I love this post. Great job, seriously.

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Re: Working Out and Big Law

Postby Anonymous User » Wed Nov 07, 2018 12:07 pm

Anonymous User wrote:This whole thread just demonstrates that there is a spectrum of personality types and work ethics that make it into biglaw and along that spectrum people value different things. There is no use trying to convince the type-A perfectionist that they can give a little less effort and make it to the gym with little to no consequences to their career. There is also no use trying to convince the guy who half-assed his way through college, law school and now biglaw that he should give any more effort than is necessary to keep his job and make bonus.

I fall into the latter camp. I'll never try to bill more than is necessary to get my bonus. I like working out. I like hanging with friends. I like drinking and doing any and all other activities that are not work. I think I'll be fine giving this amount of effort. If I'm not and I get fired? I'll go get a job that thinks this level of effort is impressive. We'll all be fine. What I don't get are the people who fall into camp A or B and constantly complain about the thing they are imposing on themselves. If you're in camp A and you hate your hours? Give less shits and stop complaining. If you're in camp B and hate that you're career may not be going where you want it to go? Give more shits and stop complaining.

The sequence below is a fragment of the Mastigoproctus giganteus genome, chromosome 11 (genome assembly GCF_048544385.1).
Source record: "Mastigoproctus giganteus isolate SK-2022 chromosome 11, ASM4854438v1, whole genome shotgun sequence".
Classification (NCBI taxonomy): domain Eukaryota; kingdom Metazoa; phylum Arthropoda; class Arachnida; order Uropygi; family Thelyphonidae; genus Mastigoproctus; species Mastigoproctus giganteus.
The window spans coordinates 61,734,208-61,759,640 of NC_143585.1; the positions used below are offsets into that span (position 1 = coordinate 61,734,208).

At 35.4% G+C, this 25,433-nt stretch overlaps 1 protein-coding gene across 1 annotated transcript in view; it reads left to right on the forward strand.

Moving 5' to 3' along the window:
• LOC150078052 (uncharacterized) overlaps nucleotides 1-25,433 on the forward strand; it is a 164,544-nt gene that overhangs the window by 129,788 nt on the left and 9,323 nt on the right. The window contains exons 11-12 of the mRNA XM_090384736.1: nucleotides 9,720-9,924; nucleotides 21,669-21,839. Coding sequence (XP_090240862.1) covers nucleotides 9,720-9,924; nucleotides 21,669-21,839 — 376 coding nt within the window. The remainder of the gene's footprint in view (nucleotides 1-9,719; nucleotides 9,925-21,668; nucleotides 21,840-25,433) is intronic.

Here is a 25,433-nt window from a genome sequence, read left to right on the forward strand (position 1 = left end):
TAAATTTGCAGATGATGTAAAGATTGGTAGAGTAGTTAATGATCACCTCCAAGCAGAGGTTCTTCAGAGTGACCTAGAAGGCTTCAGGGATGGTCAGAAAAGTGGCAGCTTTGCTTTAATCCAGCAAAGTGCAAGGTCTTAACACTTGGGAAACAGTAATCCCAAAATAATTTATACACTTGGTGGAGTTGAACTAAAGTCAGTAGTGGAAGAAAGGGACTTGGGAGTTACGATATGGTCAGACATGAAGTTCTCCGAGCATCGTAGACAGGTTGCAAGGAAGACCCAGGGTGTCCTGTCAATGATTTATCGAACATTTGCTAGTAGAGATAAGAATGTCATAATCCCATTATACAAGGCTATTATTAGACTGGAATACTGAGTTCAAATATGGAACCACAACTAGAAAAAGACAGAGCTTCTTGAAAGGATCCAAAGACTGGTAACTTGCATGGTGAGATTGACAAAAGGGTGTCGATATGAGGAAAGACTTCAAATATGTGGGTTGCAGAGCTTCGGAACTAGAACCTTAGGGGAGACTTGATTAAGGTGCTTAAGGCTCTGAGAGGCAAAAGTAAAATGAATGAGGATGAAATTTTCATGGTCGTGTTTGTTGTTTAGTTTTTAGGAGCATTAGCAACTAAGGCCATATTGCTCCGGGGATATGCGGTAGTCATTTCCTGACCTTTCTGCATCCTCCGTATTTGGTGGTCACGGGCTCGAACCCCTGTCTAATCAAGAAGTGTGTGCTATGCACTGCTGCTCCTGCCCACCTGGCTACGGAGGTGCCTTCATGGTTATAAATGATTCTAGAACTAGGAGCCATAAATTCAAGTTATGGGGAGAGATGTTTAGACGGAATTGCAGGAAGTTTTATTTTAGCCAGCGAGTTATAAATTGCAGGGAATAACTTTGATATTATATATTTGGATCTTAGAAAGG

Can you give some practical tips on how to get by and still keep the job? What was your experience like as a junior associate? I'll be a second year in January and don't see big law in the long-term future for me but am trying to hang on until I can find a good in-house opportunity for me.

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Re: Working Out and Big Law

Postby nerd1 » Wed Nov 07, 2018 2:49 pm

Anonymous User wrote:This whole thread just demonstrates that there is a spectrum of personality types and work ethics that make it into biglaw and along that spectrum people value different things. There is no use trying to convince the type-A perfectionist that they can give a little less effort and make it to the gym with little to no consequences to their career. There is also no use trying to convince the guy who half-assed his way through college, law school and now biglaw that he should give any more effort than is necessary to keep his job and make bonus.